Drive time analysis


Drive times refer to the estimated time it takes to travel by car from one location to another, based on the road network and speed limits, via the fastest route. This estimate may differ from the actual travel time.

Drive times between population centroids (ABS Population Grid, 2021) and nearest service locations (in terms of time) were calculated using Esri software. Drive times were adjusted for the distance to the road network and imputed in the absence of a valid route.

Six sets of drive times were generated using subsets of the service locations, so that results would reflect the availability of services from the potential client’s point of view. For example, a population could be within a one-‍hour drive of a service ‘open at least annually’, if they lived 5-‍minutes from a biennial (2-‍yearly) service in 2023 and 45-‍minutes from a biennial service in 2024.


Origins: Land centroid of each populated grid cell from the ABS Population Grid, 2021.

Destinations: Service locations (accuracy: within 200 metres).

Road network: ArcGIS StreetMap Premium Asia Pacific 2023 Release 1.

Barriers: None (women may use any service, nationally).

Traffic consideration: None (driving unimpeded).

Drive time outputs:

  • RUN_PERM: Time to nearest permanent service (ongoing)
  • RUN_2021: Time to nearest service in 2021 (ongoing)
  • RUN_2022: Time to nearest service in 2022 (ongoing)
  • RUN_2023: Time to nearest service in 2023 (ongoing)
  • RUN_2024: Time to nearest service in 2024 (ongoing)
  • RUN_ANY: Time to nearest service (any, including trial, infrequent and discontinued sites).

Adjustments and imputation:

  • In the vast majority of cases, drive times needed little adjustment: Geodesic distances from population centroid to road network (start journey) and from road network (end journey) to service location (“snapping distance”) were penalised at one minute per kilometre (equivalent to 60 km/h). It was especially important to consider the snapping distances in remote areas, where the Esri road network could be incomplete. A speed of 60 km/h was chosen to return moderately conservative results.
  • For locations where the road network provided no drive time results: the geodesic distance to the closest service was used to impute a drive time, at 2-‍minutes per kilometre (equivalent to 30 km/h). It was especially important to impute results for islands where ferry routes were missing from the road network. A speed of 30 km/h was chosen to return extra conservative results.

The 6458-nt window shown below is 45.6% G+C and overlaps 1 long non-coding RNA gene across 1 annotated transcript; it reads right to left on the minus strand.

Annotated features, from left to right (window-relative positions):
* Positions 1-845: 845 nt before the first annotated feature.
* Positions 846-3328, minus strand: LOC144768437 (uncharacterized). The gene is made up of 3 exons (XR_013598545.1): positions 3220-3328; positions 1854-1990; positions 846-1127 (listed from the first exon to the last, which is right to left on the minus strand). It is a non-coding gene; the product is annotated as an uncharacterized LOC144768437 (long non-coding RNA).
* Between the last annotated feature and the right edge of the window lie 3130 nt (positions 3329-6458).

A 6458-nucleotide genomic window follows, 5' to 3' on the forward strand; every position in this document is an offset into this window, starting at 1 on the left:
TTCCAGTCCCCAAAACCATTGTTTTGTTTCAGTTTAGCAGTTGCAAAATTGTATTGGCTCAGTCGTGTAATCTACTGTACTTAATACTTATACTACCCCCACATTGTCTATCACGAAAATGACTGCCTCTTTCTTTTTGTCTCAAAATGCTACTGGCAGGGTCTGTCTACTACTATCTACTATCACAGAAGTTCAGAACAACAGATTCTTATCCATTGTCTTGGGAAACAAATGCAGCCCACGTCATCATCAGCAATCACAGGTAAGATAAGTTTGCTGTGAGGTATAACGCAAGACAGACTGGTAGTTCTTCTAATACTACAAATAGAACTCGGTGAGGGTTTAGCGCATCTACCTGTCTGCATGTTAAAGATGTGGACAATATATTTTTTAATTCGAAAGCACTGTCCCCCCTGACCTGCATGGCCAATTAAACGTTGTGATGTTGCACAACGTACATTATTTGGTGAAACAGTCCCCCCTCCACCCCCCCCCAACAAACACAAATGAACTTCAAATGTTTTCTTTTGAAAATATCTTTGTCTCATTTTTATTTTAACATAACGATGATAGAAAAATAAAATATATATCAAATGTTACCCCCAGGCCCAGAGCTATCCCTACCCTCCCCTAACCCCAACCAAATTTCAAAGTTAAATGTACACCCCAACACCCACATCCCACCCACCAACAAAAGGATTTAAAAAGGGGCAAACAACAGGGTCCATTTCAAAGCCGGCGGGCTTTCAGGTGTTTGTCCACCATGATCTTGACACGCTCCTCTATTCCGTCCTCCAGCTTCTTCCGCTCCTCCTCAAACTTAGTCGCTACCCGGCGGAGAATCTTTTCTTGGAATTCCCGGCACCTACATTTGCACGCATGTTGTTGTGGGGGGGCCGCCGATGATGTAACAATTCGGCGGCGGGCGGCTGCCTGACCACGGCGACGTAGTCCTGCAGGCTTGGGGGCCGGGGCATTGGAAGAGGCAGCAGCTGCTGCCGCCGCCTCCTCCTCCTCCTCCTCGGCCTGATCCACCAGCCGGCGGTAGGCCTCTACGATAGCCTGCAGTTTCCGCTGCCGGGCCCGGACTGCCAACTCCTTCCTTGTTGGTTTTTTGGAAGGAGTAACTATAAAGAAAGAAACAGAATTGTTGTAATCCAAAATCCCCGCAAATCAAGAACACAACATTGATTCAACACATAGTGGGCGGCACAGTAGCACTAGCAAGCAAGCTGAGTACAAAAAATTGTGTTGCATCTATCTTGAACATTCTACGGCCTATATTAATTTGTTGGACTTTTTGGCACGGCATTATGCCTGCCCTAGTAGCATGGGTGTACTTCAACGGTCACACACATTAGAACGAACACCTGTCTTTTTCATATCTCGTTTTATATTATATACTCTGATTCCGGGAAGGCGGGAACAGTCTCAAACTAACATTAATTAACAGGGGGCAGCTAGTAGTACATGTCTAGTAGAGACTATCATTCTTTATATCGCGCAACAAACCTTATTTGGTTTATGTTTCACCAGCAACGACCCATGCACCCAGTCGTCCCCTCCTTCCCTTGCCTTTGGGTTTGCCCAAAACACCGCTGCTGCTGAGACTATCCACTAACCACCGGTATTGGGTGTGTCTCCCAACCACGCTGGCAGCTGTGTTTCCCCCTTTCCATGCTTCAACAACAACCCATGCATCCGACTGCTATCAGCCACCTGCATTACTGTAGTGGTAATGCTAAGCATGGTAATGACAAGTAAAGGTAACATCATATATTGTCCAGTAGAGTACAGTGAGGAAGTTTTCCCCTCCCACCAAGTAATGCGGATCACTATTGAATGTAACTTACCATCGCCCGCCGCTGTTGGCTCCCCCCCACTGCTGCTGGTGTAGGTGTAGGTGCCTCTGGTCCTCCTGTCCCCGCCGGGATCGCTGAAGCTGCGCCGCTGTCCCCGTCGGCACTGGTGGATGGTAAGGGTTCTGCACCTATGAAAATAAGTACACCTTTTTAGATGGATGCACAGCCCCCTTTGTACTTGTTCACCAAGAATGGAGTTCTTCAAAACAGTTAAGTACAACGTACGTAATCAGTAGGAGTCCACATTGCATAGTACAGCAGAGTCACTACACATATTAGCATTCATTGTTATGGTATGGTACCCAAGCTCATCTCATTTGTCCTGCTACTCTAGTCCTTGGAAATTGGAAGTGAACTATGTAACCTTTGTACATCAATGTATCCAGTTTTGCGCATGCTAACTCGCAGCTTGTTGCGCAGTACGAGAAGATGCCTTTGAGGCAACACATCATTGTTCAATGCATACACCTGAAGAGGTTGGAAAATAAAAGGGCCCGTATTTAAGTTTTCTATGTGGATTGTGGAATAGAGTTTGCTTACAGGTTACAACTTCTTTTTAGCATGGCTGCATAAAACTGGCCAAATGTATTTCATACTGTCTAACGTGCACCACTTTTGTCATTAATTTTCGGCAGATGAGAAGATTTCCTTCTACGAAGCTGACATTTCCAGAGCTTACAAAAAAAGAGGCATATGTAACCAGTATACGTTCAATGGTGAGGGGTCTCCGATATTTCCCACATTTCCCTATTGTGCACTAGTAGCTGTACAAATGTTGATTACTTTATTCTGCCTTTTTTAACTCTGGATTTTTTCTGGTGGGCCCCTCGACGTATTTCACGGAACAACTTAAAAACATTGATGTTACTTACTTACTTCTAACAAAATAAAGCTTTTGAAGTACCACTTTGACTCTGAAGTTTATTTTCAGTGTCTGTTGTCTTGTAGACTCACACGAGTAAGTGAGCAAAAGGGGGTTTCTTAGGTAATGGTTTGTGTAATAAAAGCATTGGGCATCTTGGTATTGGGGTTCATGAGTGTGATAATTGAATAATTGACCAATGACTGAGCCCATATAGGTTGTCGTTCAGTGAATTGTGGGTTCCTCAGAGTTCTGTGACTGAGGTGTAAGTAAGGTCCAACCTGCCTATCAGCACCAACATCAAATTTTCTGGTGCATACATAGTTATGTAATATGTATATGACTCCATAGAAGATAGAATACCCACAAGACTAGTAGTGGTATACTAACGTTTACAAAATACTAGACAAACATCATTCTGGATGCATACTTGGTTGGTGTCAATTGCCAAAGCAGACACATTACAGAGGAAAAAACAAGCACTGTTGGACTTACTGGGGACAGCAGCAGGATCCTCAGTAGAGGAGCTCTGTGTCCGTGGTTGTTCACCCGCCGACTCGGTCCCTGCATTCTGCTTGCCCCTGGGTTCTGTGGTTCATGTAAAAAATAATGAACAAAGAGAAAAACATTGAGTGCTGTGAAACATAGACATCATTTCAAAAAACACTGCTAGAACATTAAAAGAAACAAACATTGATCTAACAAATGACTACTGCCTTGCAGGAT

• For locations where the snapping distance accounted for more than 25% of the total drive time: the lesser of total drive time and the geodesic distance time was used. This was applied in case any populated location had a nearby service but incomplete road network data.

Combining results of the drive time outputs:

  • For drive time to a service open permanently: RUN_FIXED
  • For drive time to a service open at least annually: maximum of {RUN_2021, RUN_2022, RUN_2023, RUN_2024}
  • For drive time to a service open at least every 2 years: minimum of { maximum of [RUN_2021, RUN_2023], maximum of [RUN_2022, RUN_2024] }
  • For drive time to a service open at least once from 2021 to 2024: RUN_ANY.


The drive time analysis is very accurate in most cases. However, there are some general limitations:

  • Minimum drive times are employed as an objective measure relating to the ease with which people can use services, where distance presents a barrier. In reality: there may be more important, non-spatial barriers affecting access to services; there are subjective differences of opinion relating to the same travel time; and there are many unmeasured spatial factors, such as traffic, parking, road quality, fuel costs, people movements (for work or other activities).
  • People are assumed to be able to travel by motor vehicle, when necessary. For people without this option or for whom this is more burdensome, distance presents additional challenges.
  • Additionally, the digital road network may be missing potential routes, or may include routes that are not accurate. Note that by displaying drive time results at the grid-level as part of the interactive dashboard, this allows for user sense-checking of anomalies.

More specifically to this analysis:

  • Residents within each 1×1 kilometre grid square are assumed to have the same drive times to services. This does not account for the differences in how people are distributed within those grid squares, which can have a considerable impact in certain areas (for example, where water or other barriers separate 2 communities).
  • Noting that modelled populations were rounded for display, grid squares with between 0 and 1 estimated residents from the target group (women aged 50–74, by Indigenous status) are not shown on the map on the interactive dashboard, but their modelled populations still contribute to results when aggregated to geographic areas.